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First West Nile virus death reported in Montgomery County in 2022, health department confirms

The individual was a man in his 70s whose positive case was confirmed Wednesday by the Texas Department of State Health Services.

MONTGOMERY COUNTY, Texas — Montgomery County reported its first 2022 West Nile death on Thursday.

The individual was a man in his 70s whose positive case was confirmed on Wednesday by the Texas Department of State Health Services. His case was the first West Nile case reported in Montgomery County this year.

Last year, the Montgomery County Public Health District confirmed two total cases of the West Nile virus in the fall and winter of 2021. 

His case was confirmed by the Texas Department of State Health Services on Wednesday. He was the first reported West Nile case in Montgomery County this year, the health department said. 

Last year, Montgomery County had two confirmed cases of West Nile virus. One of those individuals died from the virus.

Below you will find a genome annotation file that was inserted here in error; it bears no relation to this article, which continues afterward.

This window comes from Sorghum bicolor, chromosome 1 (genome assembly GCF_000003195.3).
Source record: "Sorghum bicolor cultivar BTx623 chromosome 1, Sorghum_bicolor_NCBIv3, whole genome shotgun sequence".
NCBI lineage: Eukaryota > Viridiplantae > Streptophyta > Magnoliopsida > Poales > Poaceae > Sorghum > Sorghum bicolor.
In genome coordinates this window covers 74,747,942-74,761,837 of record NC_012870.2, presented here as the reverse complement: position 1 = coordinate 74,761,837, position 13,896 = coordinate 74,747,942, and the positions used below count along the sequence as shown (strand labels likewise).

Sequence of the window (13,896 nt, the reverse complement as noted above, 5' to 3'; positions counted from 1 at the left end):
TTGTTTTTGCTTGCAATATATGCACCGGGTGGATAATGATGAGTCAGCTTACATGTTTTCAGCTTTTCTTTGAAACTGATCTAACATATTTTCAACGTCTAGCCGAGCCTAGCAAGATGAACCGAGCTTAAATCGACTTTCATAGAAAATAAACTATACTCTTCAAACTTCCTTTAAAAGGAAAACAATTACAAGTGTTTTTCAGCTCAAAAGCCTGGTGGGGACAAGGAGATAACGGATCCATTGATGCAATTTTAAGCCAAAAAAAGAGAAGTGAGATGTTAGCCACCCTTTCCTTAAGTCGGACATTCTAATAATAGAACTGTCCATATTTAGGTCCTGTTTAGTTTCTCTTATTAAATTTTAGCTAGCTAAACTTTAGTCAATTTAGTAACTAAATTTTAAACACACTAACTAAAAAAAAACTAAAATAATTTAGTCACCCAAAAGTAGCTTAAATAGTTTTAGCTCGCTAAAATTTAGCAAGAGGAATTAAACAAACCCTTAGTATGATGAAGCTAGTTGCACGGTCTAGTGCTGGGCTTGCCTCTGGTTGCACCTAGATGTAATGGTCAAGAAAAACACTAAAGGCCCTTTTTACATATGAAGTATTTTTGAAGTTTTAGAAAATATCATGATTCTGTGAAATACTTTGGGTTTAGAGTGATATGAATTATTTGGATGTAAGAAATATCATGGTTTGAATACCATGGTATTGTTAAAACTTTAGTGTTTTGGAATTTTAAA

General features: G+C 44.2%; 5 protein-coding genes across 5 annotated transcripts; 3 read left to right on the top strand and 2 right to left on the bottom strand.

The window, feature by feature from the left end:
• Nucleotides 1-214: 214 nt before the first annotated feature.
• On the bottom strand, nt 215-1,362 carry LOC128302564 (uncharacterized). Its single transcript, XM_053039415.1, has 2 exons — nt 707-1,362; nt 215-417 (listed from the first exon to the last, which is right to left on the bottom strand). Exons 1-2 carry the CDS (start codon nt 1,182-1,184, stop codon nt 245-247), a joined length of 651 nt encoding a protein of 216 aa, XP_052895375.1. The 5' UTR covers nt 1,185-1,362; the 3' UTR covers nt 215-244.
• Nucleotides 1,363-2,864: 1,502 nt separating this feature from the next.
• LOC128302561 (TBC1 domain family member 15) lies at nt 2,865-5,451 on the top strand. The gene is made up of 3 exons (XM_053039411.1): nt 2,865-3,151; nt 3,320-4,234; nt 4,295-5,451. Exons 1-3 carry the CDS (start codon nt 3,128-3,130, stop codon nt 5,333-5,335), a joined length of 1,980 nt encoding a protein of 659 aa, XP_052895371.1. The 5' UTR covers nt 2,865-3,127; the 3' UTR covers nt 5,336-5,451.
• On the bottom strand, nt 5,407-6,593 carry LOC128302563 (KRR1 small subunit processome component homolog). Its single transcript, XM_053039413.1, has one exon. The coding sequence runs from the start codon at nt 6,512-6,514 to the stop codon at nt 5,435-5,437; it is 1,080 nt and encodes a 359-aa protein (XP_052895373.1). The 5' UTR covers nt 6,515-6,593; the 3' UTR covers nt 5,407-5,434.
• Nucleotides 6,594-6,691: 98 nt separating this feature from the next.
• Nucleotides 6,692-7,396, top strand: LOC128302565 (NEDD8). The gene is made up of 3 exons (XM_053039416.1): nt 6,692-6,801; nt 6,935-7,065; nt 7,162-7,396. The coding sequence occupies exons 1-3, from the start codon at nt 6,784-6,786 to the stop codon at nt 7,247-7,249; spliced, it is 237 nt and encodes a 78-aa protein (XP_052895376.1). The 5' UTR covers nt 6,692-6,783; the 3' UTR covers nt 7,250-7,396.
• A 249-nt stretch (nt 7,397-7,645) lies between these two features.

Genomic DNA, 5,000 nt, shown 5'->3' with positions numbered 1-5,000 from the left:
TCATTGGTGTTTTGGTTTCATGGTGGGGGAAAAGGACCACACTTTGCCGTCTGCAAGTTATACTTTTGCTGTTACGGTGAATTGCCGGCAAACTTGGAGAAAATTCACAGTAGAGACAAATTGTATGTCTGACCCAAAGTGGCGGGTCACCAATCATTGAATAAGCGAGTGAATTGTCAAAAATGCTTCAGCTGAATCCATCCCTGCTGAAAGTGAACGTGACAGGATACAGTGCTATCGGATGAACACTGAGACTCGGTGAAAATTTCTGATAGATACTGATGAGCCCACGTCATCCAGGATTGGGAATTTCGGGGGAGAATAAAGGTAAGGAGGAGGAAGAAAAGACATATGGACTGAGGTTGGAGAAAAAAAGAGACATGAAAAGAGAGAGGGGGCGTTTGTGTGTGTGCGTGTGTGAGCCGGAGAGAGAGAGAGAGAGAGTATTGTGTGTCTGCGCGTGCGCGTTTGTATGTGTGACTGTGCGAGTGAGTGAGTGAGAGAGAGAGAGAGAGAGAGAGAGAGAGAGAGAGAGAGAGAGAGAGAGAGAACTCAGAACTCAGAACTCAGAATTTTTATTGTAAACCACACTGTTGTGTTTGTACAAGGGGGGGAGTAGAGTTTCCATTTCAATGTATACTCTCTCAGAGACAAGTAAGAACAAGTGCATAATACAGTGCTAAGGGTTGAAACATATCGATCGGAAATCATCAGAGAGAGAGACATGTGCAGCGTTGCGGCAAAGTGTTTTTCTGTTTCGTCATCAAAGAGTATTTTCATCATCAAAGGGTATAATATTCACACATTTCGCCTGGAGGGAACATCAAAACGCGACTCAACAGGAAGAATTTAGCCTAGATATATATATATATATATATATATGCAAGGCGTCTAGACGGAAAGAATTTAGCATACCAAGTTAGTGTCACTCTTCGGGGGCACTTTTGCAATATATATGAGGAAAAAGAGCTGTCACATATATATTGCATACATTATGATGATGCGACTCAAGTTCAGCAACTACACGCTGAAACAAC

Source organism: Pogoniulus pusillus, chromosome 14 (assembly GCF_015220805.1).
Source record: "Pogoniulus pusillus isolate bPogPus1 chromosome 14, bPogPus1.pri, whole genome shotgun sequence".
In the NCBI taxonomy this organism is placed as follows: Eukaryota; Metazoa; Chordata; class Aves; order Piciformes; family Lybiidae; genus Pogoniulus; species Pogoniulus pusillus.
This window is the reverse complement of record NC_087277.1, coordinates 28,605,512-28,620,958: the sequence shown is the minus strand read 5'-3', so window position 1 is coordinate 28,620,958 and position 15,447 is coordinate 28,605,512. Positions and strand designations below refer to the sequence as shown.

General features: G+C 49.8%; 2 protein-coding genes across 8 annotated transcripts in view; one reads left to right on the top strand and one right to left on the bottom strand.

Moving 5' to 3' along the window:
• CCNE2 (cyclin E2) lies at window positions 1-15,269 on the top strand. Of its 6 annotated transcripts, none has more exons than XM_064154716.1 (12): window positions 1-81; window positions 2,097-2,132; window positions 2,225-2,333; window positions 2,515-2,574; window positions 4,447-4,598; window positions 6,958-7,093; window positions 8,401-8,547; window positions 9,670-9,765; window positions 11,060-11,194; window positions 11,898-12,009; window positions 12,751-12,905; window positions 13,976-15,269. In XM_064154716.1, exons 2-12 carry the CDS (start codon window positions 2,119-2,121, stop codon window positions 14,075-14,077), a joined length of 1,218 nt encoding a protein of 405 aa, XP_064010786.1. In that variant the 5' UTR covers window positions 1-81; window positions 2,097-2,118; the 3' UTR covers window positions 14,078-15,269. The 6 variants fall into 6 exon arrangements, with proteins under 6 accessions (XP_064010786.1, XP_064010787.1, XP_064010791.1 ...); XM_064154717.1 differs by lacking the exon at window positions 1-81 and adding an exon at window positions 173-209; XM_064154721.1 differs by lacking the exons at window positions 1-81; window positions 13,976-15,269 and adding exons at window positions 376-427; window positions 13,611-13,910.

What is West Nile virus?

According to the Montgomery County Public Health District:

West Nile virus can cause serious disease and is most commonly spread by infected mosquitoes. People typically develop symptoms between 3 and 14 days after they are bitten. According to the CDC, approximately 80 percent of people who are infected will not show any symptoms at all, but there is no way to know in advance if you will develop the illness.

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West Nile virus symptoms

Milder symptoms include fever, headache, body aches, nausea, vomiting and, sometimes, swollen lymph glands or a skin rash on the chest, stomach and back. These symptoms can last up to several weeks. Serious symptoms that account for less than 1% of those infected can include high fever, headache, neck stiffness, disorientation, coma, tremors, seizures or paralysis. These symptoms can last for several weeks and neurological effects may be permanent.

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If you develop symptoms of severe WNV illness, such as unusually severe headaches or confusion, seek medical attention immediately. The majority of milder WNV illnesses improve on their own.

According to the CDC, the most effective way to avoid West Nile virus is to prevent mosquito bites. Avoid bites by using insect repellants, wearing protective clothing when outdoors and emptying standing water outside of your home.

For more information on WNV, click here.

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